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Re: Quo vadis, T. rex? [long]



At 02:22 AM 2/8/96 -0500, Tompaleo@aol.com wrote:
>True. But this is a result of the _lack_of_ preserved upland sediments. In
>fact, by their very definition, uplands deposit very little sediment (not
>counting lakes or streams within them).  I am facing this problem right now
>in the Arundel Formation. It seems that there is a nodosaur called Priconodon
>crassus that is known in this unit ONLY by teeth. (Some)  Nodosaurs are
>believed to be upland dwellers yet the Arundel is a _lowland_ fluvial
>sedimentary  complex. The logical conclusion is that these teeth were washed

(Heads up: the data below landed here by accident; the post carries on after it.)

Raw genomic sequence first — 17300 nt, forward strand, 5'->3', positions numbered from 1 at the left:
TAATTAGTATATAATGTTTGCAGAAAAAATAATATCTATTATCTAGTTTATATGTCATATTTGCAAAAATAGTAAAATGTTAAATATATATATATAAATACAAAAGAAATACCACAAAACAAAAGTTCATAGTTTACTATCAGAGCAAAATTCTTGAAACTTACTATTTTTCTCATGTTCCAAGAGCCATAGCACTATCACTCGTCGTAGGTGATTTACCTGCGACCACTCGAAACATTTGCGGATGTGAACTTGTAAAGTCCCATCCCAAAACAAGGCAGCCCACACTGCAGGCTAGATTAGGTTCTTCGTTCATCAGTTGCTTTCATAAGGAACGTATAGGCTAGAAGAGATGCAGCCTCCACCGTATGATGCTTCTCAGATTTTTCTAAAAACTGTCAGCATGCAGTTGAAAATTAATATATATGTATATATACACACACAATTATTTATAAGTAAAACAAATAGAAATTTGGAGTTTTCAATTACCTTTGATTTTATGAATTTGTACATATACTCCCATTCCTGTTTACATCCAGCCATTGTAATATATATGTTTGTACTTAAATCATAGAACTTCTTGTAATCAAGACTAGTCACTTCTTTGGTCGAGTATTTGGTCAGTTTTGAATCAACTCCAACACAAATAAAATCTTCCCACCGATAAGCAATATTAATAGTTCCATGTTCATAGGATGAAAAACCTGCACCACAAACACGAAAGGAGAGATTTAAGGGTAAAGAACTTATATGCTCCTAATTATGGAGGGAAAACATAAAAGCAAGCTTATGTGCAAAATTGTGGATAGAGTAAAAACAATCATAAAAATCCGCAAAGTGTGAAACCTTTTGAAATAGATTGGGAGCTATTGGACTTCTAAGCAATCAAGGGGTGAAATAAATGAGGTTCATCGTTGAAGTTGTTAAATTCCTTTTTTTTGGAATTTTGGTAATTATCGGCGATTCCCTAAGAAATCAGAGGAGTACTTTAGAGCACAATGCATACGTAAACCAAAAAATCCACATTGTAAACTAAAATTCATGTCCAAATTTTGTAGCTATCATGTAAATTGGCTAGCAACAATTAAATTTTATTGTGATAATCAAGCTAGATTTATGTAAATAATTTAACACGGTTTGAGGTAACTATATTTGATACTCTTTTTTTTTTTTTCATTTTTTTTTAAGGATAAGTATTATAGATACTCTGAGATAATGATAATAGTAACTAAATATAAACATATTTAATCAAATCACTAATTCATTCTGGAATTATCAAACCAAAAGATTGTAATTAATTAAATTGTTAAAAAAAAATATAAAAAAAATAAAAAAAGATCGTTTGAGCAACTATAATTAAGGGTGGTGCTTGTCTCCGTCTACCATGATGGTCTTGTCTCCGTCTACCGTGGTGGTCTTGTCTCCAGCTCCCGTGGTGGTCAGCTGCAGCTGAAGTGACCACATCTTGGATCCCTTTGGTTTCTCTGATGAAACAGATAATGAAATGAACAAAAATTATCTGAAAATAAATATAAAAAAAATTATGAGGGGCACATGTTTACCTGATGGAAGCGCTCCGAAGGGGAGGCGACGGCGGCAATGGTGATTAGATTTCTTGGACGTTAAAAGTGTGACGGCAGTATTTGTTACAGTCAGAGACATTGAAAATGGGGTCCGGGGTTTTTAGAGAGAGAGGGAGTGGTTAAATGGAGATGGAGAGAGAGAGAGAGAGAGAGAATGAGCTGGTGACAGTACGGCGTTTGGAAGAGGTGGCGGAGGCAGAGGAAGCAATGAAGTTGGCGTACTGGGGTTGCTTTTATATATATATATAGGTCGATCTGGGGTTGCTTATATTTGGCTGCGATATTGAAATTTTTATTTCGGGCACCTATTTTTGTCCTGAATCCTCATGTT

>downdtream along with the detritus from the Appalachian and Piedmont
>provinces. But why only teeth? An alternative explanation is that these are
>local fossils of some other critter which may be in our posession but is so
>fragmented that no one has pieced together yet. 

   Time to branch this discussion's cladogram.  Aren't teeth considered
particularly tough?  Maybe the reason only teeth make it down stream is
because the rest of the skeleton is destroyed by aquatic critters and the
pounding of being washed downstream.  Aren't pachycephalosaurs also
considered upland critters?  ...and the main reason why we know about them
is because their bony heads have so much bony material that they survive
being washed downstream?

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